Over the last two years, the Cincinnati Enquirer has segmented its news coverage by developing a series of Web sites tailored to various special-interest needs of the community. This example of the changes in how news and information are delivered to the general public raises some interesting questions about the future of image use.
News stories and ads are increasingly aimed at very small, specific communities. Often, the information is supplied and edited by non-professionals. If photos used to illustrate such stories are tied very specifically to a local or narrowly defined situation, it is highly unlikely they will ever be used in high volume.
On the other hand, there will be cases where the photo is generic and could be used by many publications around the country and the world in connection with related stories. Each author writing about the same general subject may want to use a generic photo, while putting a local spin on the text. But because in each case the target audience is miniscule, the author will not be prepared to spend much for such a visual.
In some cases, authors may create their own visuals—for example, by using cell phones. Still, a fair number will want to use a photo created by someone else. The problem for professional photographers is that none of these users will be able to pay much for the photos they need.
The same will hold true for advertisers trying to reach these small groups. Advertisers will not pay the same image-licensing fee to reach hundreds or thousands as they would have paid to reach millions. Advertisers are discovering that, while they thought they were reaching millions, only a few thousand were actually looking at what they had to say.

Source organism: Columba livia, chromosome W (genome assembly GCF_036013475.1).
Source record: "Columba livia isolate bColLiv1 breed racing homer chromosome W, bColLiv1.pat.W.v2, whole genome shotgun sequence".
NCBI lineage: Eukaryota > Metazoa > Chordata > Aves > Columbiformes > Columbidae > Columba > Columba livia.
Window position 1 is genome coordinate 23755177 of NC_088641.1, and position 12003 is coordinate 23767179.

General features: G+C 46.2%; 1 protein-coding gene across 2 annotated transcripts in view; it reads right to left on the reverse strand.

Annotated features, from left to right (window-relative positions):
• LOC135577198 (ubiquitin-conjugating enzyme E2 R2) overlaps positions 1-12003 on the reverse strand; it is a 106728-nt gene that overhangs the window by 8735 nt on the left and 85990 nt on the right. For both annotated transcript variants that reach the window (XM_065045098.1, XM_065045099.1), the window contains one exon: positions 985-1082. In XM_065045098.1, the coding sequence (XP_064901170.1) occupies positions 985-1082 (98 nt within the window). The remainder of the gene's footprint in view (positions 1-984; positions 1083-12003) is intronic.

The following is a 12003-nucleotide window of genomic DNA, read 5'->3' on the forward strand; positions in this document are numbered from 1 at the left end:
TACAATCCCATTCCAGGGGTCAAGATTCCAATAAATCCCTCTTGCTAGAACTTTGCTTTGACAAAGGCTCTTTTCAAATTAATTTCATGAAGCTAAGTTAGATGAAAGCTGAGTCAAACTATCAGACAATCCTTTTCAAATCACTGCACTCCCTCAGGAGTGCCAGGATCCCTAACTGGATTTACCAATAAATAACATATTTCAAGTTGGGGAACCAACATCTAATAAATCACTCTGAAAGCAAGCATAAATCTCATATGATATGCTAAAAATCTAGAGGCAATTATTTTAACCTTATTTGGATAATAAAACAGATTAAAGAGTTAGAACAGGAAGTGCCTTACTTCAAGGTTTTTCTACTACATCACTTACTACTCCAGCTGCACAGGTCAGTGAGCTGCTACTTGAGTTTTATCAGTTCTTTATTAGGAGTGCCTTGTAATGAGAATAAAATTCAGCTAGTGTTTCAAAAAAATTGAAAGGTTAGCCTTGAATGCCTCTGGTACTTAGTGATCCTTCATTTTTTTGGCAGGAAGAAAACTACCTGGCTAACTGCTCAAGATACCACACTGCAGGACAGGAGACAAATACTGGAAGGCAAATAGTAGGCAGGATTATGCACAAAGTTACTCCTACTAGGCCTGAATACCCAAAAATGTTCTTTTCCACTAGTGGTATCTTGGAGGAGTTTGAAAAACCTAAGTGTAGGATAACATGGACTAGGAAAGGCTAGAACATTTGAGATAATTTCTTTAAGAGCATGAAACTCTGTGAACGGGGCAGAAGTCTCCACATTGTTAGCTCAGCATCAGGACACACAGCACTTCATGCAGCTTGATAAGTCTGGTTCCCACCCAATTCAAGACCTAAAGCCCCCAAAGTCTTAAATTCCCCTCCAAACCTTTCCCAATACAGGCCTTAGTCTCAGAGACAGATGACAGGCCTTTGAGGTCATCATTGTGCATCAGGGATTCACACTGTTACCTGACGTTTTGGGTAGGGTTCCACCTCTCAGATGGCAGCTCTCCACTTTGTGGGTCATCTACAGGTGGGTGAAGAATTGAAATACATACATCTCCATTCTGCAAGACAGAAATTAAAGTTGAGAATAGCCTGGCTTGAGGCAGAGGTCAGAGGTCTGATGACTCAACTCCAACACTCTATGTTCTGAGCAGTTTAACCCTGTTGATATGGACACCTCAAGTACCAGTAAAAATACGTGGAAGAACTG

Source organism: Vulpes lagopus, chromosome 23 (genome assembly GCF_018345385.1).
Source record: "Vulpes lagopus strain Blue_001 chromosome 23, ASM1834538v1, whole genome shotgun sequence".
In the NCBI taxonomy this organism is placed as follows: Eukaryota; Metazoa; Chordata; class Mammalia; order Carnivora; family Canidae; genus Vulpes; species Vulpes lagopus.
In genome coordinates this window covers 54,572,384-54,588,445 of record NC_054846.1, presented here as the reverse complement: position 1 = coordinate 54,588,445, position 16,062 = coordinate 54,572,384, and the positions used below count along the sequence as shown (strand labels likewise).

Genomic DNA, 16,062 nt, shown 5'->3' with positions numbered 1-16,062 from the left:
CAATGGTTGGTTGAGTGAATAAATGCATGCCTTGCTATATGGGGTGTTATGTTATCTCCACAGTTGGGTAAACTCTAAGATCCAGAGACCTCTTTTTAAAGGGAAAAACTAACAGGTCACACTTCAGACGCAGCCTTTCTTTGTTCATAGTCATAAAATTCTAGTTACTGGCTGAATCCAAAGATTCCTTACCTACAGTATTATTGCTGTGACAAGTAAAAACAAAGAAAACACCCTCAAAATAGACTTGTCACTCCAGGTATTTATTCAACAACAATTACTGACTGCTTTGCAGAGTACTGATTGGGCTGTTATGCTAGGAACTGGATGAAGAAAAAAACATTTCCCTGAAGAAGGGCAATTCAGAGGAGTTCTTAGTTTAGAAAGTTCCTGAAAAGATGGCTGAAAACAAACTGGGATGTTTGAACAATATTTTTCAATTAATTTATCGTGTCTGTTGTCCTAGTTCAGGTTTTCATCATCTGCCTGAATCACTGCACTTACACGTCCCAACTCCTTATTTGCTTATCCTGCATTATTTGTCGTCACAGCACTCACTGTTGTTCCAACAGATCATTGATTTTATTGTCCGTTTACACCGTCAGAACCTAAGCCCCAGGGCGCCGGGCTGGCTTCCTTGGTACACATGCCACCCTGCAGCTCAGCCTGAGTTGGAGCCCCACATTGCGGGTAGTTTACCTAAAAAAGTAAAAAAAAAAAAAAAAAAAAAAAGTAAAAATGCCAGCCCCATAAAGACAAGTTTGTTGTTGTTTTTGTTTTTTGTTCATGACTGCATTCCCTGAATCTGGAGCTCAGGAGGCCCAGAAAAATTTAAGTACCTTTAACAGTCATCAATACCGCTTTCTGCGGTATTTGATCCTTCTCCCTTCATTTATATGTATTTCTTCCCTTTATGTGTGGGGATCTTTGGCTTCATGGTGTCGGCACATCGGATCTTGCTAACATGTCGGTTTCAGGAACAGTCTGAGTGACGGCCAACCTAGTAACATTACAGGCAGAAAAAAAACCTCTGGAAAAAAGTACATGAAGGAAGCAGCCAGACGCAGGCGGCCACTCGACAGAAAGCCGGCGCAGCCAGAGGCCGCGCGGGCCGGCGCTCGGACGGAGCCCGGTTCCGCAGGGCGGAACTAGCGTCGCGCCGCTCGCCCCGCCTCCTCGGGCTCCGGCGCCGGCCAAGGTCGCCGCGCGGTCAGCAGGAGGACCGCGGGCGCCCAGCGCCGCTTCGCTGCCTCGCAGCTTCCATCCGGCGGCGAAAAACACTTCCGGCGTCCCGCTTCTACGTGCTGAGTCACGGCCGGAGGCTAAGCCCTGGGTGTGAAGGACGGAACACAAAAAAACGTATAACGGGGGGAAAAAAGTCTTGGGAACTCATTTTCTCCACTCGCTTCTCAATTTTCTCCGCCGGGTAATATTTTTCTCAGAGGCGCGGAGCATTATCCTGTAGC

This is the way the market is shifting. There is no way to stop that shift, so the only hope is that somehow we can license a given image enough additional times to make up for the much lower price per unit.
I am not at all sure this is possible. However, let’s examine some numbers to see what might reasonably happen. In 2007, Getty Images generated about $561 million from licensing creative stills, both rights-managed and royalty-free. iStockphoto generated about $72 million. Getty and iStock licensed rights to approximately 1.5 million images and 17.5 million images, respectively. Thus, the average price for a Getty creative still was $374, and the average image price at iStockphoto was $4.10.
Looking ahead to 2012, Goldman Sachs estimated that Getty’s creative-stills revenue will be $348 million, while iStock’s will be $262 million. If there are no price changes in the next four years, Getty would license fewer than 1 million creative stills for iStock’s almost 64 million licenses.
All indications are that microstock prices will go up substantially in the next four years, reducing the total number of images licensed. Creative-still prices will probably decline, so the difference in the actual number of images licensed may not be as great.
Nevertheless, the differences are significant enough that photographers who have always licensed rights at traditional creative-stills rates need to carefully consider whether they can afford to license certain types of generic images, for blog and social network type uses, at very low prices.